A×B :≡ {(a, b) | a∈A ∧ b∈B }.
• E.g. {a,b}×{1,2} = {(a,1),(a,2),(b,1),(b,2)}
• Note that for finite A, B, |A×B|=|A||B|.
• Note that the Cartesian product is not
commutative: A×B≠B×A.
• E.g. {1,2}×{a,b} = {(1,a),(1,b),(2,a),(2,b)}

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Module #3 - Sets

Section 1.7:Set Operations
The Union Operator ∪
• For sets A, B, the A∪B is the set containing
all elements that are either in A, or in B or
in both.
• Formally:
A∪B = {x | x∈A ∨ x∈B}.

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Module #3 - Sets

Union Example
{2,3,5}∪{3,5,7} = {2,3,5,3,5,7} ={2,3,5,7}

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Module #3 - Sets

The Intersection Operator ∩
• For sets A, B, their intersection A∩B is the
set containing all elements that are in both
A and in B.
• Formally:
A∩B={x | x∈A ∧ x∈B}.

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Module #3 - Sets

Intersection Examples
• {a,b,c}∩{2,3} = ∅     disjoint
• {2,4,6}∩{3,4,5} = {4}

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Module #3 - Sets

Inclusion-Exclusion Principle
• How many elements are in A∪B?
|A∪B| = |A| + |B| − |A∩B|
• Example:
{1,2,3} ∪ {2,3,4,5} = {1,2,3,4,5}
{1,2,3} ∩ {2,3,4,5} = {2,3}
| {1,2,3,4,5}| = 3+4-2=5

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Module #3 - Sets

Set Difference
• For sets A, B, the difference of A and B,
written A−B, is the set of all elements that
are in A but not in B.
A − B :≡ {x | x∈A ∧ x∉B}
= {x | ¬(x∈A → x∈B) }
called: complement of B with respect to A.
Ex: {1,2,3,4,5,6}-{2,3,5,7,9,11}={1,4,6 }

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Module #3 - Sets

Set Difference - Venn Diagram

Set
A−B

Set A              Set B
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Module #3 - Sets

Set Complements
• U: universe of discourse
• A : For any set A⊆U, the complement of A,
i.e., it is U−A.
•
A = {x | x ∉ A}               A
A
• E.g., If U=N,
U
{3,5} ={0,1,2,4,6,7,...}

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Module #3 - Sets

Set Identities
•    Identity:    A∪∅ = A = A∩U
•    Domination: A∪U = U , A∩∅ = ∅
•    Idempotent:   A∪A = A = A∩A
•    Double complement: ( A ) = A
•    Commutative: A∪B = B∪A , A∩B = B∩A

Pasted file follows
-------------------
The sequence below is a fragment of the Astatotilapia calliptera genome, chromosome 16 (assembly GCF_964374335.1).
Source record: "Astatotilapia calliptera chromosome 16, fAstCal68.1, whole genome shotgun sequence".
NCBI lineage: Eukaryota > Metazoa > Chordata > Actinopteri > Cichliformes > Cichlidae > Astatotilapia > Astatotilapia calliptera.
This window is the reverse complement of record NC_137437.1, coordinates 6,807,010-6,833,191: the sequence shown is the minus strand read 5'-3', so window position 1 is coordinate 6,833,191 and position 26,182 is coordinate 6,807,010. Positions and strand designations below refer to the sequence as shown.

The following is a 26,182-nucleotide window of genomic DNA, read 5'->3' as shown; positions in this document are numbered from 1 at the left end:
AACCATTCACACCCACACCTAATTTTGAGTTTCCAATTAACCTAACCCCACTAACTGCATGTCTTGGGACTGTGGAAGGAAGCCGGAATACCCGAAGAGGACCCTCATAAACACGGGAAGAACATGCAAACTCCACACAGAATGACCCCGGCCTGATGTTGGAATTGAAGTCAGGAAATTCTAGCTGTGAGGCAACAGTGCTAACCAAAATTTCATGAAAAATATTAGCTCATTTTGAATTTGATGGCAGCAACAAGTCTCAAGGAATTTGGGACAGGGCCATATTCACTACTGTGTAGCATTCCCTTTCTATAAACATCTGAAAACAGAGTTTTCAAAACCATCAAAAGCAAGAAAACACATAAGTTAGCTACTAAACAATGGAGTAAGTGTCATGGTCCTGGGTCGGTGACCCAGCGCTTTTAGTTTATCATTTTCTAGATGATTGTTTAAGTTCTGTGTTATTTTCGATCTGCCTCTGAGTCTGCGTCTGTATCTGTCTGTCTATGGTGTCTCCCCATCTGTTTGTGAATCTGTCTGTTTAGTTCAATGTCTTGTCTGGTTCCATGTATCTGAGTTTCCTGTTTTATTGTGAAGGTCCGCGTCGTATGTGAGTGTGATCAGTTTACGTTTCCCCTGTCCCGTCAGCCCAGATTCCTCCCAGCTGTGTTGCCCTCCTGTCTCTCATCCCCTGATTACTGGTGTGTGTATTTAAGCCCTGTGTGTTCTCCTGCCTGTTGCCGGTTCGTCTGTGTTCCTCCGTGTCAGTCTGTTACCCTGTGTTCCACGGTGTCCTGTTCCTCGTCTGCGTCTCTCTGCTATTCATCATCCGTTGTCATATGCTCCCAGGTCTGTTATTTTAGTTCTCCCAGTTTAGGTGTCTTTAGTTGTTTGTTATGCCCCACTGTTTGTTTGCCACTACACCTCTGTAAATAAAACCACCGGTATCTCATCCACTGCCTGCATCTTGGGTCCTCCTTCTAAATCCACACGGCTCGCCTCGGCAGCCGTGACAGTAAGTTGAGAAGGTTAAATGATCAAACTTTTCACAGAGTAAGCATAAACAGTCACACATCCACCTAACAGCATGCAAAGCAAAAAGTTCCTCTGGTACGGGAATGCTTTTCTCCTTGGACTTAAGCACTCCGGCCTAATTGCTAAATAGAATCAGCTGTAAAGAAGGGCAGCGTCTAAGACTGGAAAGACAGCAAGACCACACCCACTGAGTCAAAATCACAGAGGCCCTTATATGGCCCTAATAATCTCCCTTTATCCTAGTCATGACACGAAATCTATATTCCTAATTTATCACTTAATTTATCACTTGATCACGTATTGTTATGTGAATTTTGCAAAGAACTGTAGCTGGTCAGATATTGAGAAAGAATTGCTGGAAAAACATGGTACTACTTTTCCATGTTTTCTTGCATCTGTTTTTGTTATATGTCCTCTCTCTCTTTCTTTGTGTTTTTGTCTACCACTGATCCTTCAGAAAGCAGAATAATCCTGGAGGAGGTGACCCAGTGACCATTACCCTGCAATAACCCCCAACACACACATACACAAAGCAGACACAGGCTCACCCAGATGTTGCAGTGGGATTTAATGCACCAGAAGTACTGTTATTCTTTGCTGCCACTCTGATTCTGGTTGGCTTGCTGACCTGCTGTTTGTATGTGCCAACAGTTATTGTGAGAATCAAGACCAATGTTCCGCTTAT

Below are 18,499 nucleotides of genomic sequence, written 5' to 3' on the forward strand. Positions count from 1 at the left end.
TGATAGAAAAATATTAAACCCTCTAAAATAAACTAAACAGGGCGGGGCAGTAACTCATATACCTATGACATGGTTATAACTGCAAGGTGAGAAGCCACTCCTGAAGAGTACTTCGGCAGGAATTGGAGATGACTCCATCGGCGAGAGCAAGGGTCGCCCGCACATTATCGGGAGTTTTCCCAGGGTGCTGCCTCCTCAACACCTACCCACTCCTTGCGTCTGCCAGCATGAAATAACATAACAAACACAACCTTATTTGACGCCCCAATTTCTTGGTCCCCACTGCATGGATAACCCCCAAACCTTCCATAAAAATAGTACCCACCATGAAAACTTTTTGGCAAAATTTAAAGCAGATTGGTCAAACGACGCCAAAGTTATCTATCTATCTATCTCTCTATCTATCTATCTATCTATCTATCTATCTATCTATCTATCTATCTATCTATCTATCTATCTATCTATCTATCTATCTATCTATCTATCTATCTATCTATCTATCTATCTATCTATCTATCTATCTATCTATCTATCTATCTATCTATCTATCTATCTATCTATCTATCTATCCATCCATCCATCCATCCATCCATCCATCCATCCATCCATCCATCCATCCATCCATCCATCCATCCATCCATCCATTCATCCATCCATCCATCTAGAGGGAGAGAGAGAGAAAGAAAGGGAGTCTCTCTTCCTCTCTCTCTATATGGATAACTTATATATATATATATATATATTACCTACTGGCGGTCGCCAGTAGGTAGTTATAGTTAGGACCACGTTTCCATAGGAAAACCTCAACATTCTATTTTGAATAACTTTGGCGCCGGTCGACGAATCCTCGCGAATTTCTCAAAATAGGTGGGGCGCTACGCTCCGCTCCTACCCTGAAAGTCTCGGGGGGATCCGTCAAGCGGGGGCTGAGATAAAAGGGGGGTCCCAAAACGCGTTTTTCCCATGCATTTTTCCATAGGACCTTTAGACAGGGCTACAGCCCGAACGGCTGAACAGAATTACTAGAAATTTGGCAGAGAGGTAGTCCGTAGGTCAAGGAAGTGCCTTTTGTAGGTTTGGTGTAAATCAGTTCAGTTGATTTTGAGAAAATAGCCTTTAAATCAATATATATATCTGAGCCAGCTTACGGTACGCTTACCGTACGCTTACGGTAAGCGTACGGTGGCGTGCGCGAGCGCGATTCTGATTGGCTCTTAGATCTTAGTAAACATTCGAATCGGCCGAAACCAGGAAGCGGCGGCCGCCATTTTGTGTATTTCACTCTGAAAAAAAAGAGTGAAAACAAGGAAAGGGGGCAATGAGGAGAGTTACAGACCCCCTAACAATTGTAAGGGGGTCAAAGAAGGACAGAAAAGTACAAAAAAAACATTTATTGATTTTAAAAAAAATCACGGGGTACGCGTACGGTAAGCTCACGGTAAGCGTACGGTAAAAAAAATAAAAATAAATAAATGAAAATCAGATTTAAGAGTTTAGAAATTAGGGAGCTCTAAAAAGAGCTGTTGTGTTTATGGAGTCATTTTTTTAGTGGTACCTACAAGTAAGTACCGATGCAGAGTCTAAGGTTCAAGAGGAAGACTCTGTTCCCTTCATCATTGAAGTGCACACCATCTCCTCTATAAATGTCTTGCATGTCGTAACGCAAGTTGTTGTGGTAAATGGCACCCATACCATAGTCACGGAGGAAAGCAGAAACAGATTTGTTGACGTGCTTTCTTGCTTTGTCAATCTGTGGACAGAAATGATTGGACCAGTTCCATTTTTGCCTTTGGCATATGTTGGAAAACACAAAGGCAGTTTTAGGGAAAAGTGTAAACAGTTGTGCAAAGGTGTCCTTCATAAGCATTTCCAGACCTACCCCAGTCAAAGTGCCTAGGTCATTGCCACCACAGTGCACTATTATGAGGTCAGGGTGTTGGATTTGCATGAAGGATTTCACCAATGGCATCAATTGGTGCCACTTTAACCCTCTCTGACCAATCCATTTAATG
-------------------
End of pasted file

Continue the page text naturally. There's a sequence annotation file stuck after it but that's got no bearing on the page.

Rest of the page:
•    Associative: A∪(B∪C)=(A∪B)∪C ,
A∩(B∩C)=(A∩B)∩C

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Module #3 - Sets

DeMorgan’s Law for Sets

A∪ B = A ∩ B
A∩ B = A ∪ B

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Module #3 - Sets

Proving Set Identities
To prove statements about sets, of the form
E1 = E2 (where the Es are set expressions),
here are three useful techniques:
1. Prove E1 ⊆ E2 and E2 ⊆ E1 separately.
2. Use set builder notation &
logical equivalences.
3. Using set identities

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Module #3 - Sets

Example: Show A∩B= A∪ B
method1: Prove E1 ⊆ E2 and E2 ⊆ E1
• Part 1: Show A∩B ⊆ A ∪ B
• Assume x∈ A∩B then :
– x ∉ A∩B by the definition of the complement
– ~((x ∈ A) ∧ (x ∈ B)) by the definition of intersection
– ~(x ∈A) ∨ ~ ( x ∈B) by DeMorgan’s law
– x∉A∨ x∉B                by the definition of negation
– x ∈ A ∨ x ∈ B by the definition of the complement
– x∈A∪B             by the definition of union
This shows that : A∩B ⊆ A ∪ B
• Part 2: Show A ∪ B ⊆ A ∩B

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Module #3 - Sets

Method2: set builder notation
• Show A∩B = A ∪ B
• A∩B= {x | x ∉ A∩B}
= {x | ~( x ∈ (A∩B))}
= {x | ~( x ∈ A ∧ x ∈B)}
= {x | x ∉ A ∨ x ∉ B}
= {x | x ∈ A ∨ x ∈ B)}
= {x | x ∈ A ∪ B } = A ∪ B

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A ∪ (B ∩ C)
Module #3 - Sets

Method3 : using set identities
• Ex: prove that using set identities:
• A ∪ (B ∩ C)      = ( C ∪ B) ∩ A